As with everything else in this book, the characters weren’t awful, but, at the same time, I just didn’t care. I had a hard time connecting with them and I don’t really know why. I keep trying to figure it out and I can’t. The characters felt real and relatively fleshed out, but I honestly couldn’t have cared less about them. The only characters that I really felt anything for were Holland and the kid guarding the door towards the end, and even then it wasn’t enough to make me cry for either of them (and I cry easily, so that’s saying something). For Holland, this may have been because his sympathetic side was never fully fleshed out. He was treated like a villain with hints of sympathy and not much else. Had we gotten a chance to explore more of the story from his point of view, maybe it would have made his story a bit stronger.

I can say that I did not care for Lila one bit. By that, I don’t mean that I hated her, but that I literally didn’t care at all about her or her problems. This might be because Lila clearly didn’t care about her own life or problems either. If she doesn’t care if she never returns to Grey London, why should I? If she doesn’t care if she gets hurt, why should I? If she doesn’t care about running headfirst to her own death, why should I? Not that a character like this can’t be successfully written. Schwab just missed the mark.

One final note on character: while I admired Shwab’s attempts to create a female character who rejected female gender roles, it felt forced and lackluster, and it was the only thing in this book that made me actually feel something, though it wasn’t what Schwab wanted me to feel. Everything Lila did felt more like one more reason for the reader to nod and say, “She’s not an average girl. How revolutionary!” She doesn’t wear a dress? How revolutionary! She carries weapons and is categorized as a cutthroat (something we never actually see, by the way)? How revolutionary! She wants to be a pirate? How revolutionary! I get it. Now who is she as an actual person and not as a check mark in your diversity list? It doesn’t help either that I would have been fine with it had Schwab not also fallen for the “women who like being women are bad” trope that is so easy to fall into with these sorts of characters. I find tomboys and masculine women in entertainment as refreshing as everyone else, but when they constantly belittle and think less of women who aren’t opposed to their own femininity it rubs me the wrong way.

First, so I can get it out of the way: there were so many typos in the edition that I read, especially towards the end. I just…you’re better than that, Tor.

Other than typos that should have been caught before being okayed for printing, just like everything else in this book, the writing was lackluster. It was shallow and underwhelming. I was rarely transported or got lost in the writing. And this is the part that just really confused me. Over and over again, I keep seeing/hearing people saying that the writing is amazing and beautiful, it blew them away and it’s “unique and a breath of fresh air” (yes, that is an actual quote that I came across). I don’t get it. Did I miss something? Did I read an abridged version? Did I read the wrong book? Have none of these people read an actual good book before? I mean, seriously, this book was just…basic.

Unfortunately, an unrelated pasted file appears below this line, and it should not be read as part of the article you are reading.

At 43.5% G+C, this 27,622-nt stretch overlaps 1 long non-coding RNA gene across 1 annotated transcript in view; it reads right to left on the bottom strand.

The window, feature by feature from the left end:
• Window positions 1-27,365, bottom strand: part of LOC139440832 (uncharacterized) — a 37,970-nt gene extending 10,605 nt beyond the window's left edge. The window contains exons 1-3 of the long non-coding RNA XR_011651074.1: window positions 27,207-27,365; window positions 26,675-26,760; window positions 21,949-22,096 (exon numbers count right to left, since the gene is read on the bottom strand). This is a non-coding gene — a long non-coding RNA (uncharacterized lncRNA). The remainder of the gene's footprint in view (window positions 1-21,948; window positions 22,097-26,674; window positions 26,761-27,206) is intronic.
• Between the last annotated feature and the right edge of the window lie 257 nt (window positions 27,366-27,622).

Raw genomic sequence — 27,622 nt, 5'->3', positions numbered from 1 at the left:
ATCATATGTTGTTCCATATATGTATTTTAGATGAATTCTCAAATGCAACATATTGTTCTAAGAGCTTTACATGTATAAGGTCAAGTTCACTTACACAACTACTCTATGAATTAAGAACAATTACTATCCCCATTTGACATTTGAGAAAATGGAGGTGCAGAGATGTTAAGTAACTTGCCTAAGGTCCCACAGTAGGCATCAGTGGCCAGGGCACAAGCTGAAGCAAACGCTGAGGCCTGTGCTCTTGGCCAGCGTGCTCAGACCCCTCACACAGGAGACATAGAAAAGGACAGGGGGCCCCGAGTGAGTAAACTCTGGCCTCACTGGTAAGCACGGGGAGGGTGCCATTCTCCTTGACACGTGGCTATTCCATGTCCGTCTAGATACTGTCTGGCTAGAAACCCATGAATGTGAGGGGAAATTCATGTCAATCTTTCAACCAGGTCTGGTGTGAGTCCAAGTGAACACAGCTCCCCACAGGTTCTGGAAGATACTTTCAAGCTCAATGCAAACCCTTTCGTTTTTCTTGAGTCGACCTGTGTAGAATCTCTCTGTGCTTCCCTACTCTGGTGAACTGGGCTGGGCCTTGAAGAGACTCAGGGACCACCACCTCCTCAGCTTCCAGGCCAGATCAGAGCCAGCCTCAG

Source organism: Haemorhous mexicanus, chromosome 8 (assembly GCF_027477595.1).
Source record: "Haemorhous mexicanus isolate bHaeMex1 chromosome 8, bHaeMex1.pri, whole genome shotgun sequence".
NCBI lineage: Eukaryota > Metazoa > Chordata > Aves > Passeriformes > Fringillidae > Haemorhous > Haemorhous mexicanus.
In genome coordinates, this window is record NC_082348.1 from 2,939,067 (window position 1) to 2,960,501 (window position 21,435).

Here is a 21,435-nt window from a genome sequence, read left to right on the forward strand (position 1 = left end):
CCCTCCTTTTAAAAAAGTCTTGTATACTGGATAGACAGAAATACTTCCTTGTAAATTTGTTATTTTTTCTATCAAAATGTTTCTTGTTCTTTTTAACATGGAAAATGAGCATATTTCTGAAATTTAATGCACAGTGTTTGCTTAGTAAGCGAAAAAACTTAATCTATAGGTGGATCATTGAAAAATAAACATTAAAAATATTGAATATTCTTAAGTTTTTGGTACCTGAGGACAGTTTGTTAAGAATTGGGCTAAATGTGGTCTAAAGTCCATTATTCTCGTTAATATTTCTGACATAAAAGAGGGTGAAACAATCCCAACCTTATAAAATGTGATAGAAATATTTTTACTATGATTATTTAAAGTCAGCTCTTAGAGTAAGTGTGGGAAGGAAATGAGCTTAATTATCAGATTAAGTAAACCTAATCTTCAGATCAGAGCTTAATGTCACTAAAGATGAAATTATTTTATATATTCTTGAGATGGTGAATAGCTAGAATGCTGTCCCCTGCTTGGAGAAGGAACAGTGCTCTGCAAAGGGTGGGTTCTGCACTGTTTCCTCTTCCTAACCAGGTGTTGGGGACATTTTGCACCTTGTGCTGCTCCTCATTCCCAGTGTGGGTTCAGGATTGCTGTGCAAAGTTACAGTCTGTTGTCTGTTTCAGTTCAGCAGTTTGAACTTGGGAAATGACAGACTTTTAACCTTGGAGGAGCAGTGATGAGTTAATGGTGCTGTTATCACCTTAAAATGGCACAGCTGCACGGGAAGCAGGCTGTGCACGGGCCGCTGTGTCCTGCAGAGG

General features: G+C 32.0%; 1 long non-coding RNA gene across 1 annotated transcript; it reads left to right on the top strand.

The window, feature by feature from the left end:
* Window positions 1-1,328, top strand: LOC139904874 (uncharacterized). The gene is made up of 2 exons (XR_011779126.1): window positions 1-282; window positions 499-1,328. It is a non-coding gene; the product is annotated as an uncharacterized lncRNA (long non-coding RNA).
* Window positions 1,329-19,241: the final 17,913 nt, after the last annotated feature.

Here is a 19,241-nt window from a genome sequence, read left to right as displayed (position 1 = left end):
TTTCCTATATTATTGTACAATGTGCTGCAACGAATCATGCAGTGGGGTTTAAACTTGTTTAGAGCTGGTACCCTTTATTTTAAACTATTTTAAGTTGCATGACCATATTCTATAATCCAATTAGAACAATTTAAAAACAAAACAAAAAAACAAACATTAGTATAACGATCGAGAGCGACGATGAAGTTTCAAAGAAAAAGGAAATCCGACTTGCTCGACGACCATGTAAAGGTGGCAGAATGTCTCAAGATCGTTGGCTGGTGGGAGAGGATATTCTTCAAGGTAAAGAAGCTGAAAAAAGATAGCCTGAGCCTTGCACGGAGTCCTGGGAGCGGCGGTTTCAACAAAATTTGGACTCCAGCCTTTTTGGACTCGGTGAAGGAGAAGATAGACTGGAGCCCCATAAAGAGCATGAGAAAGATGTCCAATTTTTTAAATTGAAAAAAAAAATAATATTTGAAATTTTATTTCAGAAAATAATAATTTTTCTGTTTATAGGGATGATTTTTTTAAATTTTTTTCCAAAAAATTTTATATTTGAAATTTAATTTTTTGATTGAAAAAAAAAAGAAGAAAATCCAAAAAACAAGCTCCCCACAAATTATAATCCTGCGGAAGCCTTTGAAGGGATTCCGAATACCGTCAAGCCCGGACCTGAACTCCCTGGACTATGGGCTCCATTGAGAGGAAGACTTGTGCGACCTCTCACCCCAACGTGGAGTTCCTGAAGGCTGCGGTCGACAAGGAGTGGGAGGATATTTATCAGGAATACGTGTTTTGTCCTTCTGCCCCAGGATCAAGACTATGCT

I really don’t like talking about “show don’t tell”, so instead I’m going to steal from Emma Darwin and call it “evoke don’t inform”. While the world building was great, the characters weren’t and that’s because I was mainly informed that these characters had certain characteristics, but Schwab never allowed them to evoke those characteristics. Basically, she told me who they were, but I never really saw it. Especially Lila. I was informed time and time again that Lila was a cutthroat, but all she ever evoked was a scared little girl who thought she was tougher than she actually was. Which would have been fine if every other character wasn’t so surprised that this “cutthroat” who hasn’t actually cut any throats was scared about something. We saw her run more than we actually saw her fight. It was the same with Holland, I was informed that he was being forced to to go after Kell and the stone, but he never evoked any conflict or concern about doing so up until the end.

I was informed about a lot of things in this book, but the conclusions that I came to from what I was being shown rarely matched what I was being told.

I won’t go too far into this one, because, at this point, I’m just repeating myself, but yet again, it wasn’t horrible, but it also wasn’t great. I saw what was being described, but my reaction was constantly, “All right then.” I only stopped to fully absorb and admire a description twice through out the whole book, something that I did three or four times just in the prologue to A Game of Thrones. I think the most interesting description in the whole book may have been of Holland: “Perhaps it was the way he seemed to be made more of water and stone than flesh and blood and soul.”

I’m still not entirely sure how to feel about this book, even a month after having read it. I’m starting to wonder, though, if my lackluster feelings towards the story came from the fact that nothing felt pushed far enough. There were parts of the story that wanted me to feel something, but they just sort of suggested that I feel it rather than forcing me to. Everything emotional danced on the edge rather than taking the plunge and exploring it entirely. This left the book feeling shallow. I wonder if the events within this novel would have been more interesting if more focus would have been put on some of the darker elements of the story. If we had seen more of Holland and White London. If we had seen more of the stone really possessing Kell like it did towards the end. If we had actaully seen Black London instead of being told about it. The idea behind this story is interesting, but I feel as though Schwab was unwilling to push any further in order to really take the story where it needed to go. The result was a story that I was only half invested in and characters that I only half cared about.